Other breweries have developed techniques to reduce gluten in traditional, barley-based beer, producing gluten-removed beer (14).
However, there is no guarantee that gluten-removed beer is safe for individuals with celiac disease. Though it has been processed to help reduce the gluten content, there is no reliable test to verify the amount of gluten they contain (15Trusted Source).
For individuals with celiac disease, it's best to stick with varieties labeled gluten-free.
Beer labeled gluten-free is likely safe for individuals with celiac disease. These varieties are made using gluten-free grains in facilities that prevent cross-contamination with gluten.
How to Find Gluten-Free Beer
Ask your local beer vendor to show you their selection of gluten-free beer, then make sure you're buying the right product by reading the packaging carefully.
Look for phrases or symbols indicating the product is gluten-free. Keep in mind that labeling standards vary by country.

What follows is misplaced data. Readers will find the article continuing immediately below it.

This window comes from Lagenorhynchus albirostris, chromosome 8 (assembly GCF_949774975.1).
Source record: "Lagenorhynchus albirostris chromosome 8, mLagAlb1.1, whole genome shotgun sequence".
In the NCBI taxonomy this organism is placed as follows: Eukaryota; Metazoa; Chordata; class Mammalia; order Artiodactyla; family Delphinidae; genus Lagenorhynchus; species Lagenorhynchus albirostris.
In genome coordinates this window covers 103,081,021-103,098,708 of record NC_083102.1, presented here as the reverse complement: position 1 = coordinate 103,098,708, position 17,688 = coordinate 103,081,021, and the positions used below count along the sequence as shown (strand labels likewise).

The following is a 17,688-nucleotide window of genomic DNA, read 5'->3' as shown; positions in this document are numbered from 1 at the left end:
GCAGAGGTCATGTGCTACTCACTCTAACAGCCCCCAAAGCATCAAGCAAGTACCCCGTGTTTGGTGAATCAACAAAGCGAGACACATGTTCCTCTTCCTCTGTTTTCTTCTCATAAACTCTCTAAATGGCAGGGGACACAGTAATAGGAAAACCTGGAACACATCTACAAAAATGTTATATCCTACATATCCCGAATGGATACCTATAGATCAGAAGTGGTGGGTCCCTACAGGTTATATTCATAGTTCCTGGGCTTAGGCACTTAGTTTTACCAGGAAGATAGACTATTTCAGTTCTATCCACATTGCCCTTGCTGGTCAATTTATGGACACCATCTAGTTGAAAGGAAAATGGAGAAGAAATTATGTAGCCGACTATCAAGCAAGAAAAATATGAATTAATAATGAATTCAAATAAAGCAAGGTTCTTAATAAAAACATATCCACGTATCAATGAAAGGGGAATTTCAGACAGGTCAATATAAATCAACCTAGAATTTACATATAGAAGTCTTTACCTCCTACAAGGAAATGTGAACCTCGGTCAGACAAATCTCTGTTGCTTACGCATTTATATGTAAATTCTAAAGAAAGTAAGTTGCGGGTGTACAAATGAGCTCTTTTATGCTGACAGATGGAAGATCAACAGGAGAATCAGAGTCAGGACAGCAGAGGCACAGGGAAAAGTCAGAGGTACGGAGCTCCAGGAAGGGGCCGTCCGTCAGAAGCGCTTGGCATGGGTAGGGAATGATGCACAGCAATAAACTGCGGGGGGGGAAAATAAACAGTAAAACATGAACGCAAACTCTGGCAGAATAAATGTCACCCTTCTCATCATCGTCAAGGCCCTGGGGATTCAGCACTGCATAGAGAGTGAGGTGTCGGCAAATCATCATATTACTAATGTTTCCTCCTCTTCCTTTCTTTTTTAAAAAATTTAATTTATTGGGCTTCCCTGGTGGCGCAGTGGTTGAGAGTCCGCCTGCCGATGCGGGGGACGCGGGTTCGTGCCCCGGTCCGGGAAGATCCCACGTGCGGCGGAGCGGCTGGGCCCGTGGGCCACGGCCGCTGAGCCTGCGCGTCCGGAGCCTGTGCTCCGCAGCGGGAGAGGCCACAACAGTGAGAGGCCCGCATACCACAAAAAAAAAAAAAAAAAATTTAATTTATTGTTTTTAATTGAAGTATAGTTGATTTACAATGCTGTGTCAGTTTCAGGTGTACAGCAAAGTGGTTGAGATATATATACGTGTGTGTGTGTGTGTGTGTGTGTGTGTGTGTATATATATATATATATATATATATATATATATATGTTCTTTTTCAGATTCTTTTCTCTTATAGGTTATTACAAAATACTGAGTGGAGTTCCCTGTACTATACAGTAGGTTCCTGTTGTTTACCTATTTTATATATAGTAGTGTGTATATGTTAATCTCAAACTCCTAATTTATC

If it's not clear whether your beer of choice contains gluten, it may be beneficial to contact the manufacturer directly or choose a different variety with straightforward labeling.
Alternatively, consider opting for wine or distilled liquors, as these are typically gluten-free. However, keep in mind that products vary. Regardless of the beverage you choose, it's best to examine the label carefully.
To make sure you're buying gluten-free beer, carefully read the packaging for regulated phrases or symbols that indicate the product is gluten-free. Many brands will say this explicitly on the label.
The Bottom Line
Most beer contains gluten, as it's traditionally brewed using gluten-containing grains — usually barley, wheat, or rye.
However, there are plenty of gluten-free options. Several varieties are made using gluten-free grains, and many breweries are dedicated gluten-free facilities.
Since most countries abide by strict labeling standards, varieties that bear a regulated gluten-free label are likely safe for individuals with celiac disease or gluten sensitivity.
Reposted with permission from our media associate Healthline.
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One of nature's epic events is underway: Monarch butterflies' fall migration. Departing from all across the United States and Canada, the butterflies travel up to 2,500 miles to cluster at the same locations in Mexico or along the Pacific Coast where their great-grandparents spent the previous winter.